At 20 months of age this child underwent the first stage of debulking. First, the median nerve was decompressed by release of the transverse carpal ligament (Fig. 83—3). The nerve had no distinct masses but had a continuous enlargement consistent with lipofibromatous changes. A dorsal curvilinear incision extending radially along the midlateral line was used (Fig. 83—4), with soft tissue debulking by segmental excision of skin and subcutaneous tissue (Fig. 83—5). The dorsal branches of the radial digital nerve were excised (Fig. 83—6). The radial one third of the nailbed, distal phalanx, and middle phalanx were excised (Fig. 83—7). The physis of the remaining distal phalanx was excised, as well as the distal interphalangeal joint surface. The

Perionychium Images

Figure 83—3. Decompression of the carpal tunnel reveals an enlarged median nerve, consistent with lipofibromatous hamartoma of the median nerve. Resection with or without grafting of the enlarged nerve has been unsuccessful and was not attempted in this case.

Perionychium

Figure 83—3. Decompression of the carpal tunnel reveals an enlarged median nerve, consistent with lipofibromatous hamartoma of the median nerve. Resection with or without grafting of the enlarged nerve has been unsuccessful and was not attempted in this case.

Figure 83—4. In the first stage of finger debulking, a radial mid-lateral incision is used, extending dorsally over the nail to allow de-bulking of the pulp.

Dorsal Nerve And Scar Tissue

Figure 83—6. The radial digital nerve is enlarged. The dorsal branches innervating the resected soft tissue are isolated and resected.

digit was shortened and the joint was pinned for fusion, and the wound was closed (Fig. 83-8).

Six months later, the child underwent the second stage of debulking. The incision was used identically down the ulnar side of the digit. The skin and subcutaneous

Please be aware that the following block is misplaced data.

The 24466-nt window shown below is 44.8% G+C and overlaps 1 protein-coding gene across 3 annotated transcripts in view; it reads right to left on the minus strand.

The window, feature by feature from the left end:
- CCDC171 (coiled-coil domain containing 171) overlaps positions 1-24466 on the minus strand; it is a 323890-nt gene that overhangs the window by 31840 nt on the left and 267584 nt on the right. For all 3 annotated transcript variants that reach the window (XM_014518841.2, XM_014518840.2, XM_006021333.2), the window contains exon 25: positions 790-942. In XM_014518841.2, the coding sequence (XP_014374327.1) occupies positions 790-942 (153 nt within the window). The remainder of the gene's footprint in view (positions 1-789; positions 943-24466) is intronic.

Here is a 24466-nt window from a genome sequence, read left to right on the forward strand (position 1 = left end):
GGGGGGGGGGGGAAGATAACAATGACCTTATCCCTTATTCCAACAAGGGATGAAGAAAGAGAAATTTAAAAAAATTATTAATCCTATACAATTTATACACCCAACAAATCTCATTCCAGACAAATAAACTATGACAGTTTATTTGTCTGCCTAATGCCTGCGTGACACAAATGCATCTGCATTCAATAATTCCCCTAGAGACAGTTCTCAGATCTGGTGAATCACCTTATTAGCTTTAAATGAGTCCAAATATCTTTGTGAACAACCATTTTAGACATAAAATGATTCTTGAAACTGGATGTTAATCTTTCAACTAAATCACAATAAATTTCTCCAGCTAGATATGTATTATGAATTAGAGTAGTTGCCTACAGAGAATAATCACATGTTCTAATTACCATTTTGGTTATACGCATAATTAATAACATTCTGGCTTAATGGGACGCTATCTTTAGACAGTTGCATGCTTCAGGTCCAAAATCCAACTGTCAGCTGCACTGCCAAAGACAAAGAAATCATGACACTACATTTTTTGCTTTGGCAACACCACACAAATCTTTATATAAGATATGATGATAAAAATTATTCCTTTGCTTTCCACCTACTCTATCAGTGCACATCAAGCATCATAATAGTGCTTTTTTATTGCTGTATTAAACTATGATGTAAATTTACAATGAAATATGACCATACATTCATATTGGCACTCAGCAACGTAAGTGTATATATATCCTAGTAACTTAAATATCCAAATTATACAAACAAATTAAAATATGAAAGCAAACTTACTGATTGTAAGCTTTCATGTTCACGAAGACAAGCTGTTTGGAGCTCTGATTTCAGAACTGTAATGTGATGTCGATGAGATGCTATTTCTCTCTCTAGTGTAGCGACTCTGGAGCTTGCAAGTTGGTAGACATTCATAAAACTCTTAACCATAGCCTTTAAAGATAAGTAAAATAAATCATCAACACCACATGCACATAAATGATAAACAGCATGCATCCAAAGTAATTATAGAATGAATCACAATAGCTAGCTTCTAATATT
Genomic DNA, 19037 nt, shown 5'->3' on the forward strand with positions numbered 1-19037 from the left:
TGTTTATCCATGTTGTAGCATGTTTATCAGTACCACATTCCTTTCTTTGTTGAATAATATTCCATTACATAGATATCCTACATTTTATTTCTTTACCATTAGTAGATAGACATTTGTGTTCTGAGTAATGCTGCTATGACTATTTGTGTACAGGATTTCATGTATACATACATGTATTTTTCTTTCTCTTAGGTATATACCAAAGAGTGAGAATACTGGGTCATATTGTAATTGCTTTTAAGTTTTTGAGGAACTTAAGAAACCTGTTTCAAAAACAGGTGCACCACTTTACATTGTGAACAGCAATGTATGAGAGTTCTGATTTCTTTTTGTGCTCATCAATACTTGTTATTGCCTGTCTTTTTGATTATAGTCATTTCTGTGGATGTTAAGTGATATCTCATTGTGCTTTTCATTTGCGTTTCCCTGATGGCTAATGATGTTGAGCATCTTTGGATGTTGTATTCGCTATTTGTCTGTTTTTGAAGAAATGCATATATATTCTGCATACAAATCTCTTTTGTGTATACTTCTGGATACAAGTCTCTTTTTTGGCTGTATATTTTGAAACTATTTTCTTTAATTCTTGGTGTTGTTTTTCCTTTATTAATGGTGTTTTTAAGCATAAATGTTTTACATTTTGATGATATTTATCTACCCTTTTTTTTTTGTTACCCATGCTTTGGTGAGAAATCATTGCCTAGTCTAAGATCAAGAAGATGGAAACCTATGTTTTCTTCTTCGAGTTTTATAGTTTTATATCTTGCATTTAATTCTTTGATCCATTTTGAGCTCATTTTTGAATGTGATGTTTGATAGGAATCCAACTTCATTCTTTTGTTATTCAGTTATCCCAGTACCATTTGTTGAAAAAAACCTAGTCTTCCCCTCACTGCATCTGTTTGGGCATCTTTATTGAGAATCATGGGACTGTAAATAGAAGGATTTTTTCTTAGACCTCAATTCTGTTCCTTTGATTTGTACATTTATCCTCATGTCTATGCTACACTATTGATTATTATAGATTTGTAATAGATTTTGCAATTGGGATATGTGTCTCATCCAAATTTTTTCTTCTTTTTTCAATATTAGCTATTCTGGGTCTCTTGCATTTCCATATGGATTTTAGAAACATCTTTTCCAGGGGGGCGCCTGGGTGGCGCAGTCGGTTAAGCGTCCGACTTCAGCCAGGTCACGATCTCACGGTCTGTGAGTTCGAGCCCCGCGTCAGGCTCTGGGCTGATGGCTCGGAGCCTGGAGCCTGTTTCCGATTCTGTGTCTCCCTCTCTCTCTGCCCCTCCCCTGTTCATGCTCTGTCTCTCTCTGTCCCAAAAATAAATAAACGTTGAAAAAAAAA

Macrodactyly

Figure 83—7. The radial one third of the nail, including its germinal and sterile matrix, is resected. The radial one third of the distal and proximal phalanx is resected. The physis of the distal phalanx and the articular surfaces of the distal interphalangealjoint are removed, allowing shortening and fusion of the joint.

Figure 83—7. The radial one third of the nail, including its germinal and sterile matrix, is resected. The radial one third of the distal and proximal phalanx is resected. The physis of the distal phalanx and the articular surfaces of the distal interphalangealjoint are removed, allowing shortening and fusion of the joint.

Midlateral Incision

Figure 83—8. The perionychium of the nail is reconstructed and the incision closed with absorbable suture. Six months later, the second stage of the debulking was performed with an ulnar midlateral incision and debulking of the ulnar one third of the nail, soft tissue, and phalanges.

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Responses

  • estella
    Is there any other names for proteus syndrome?
    6 years ago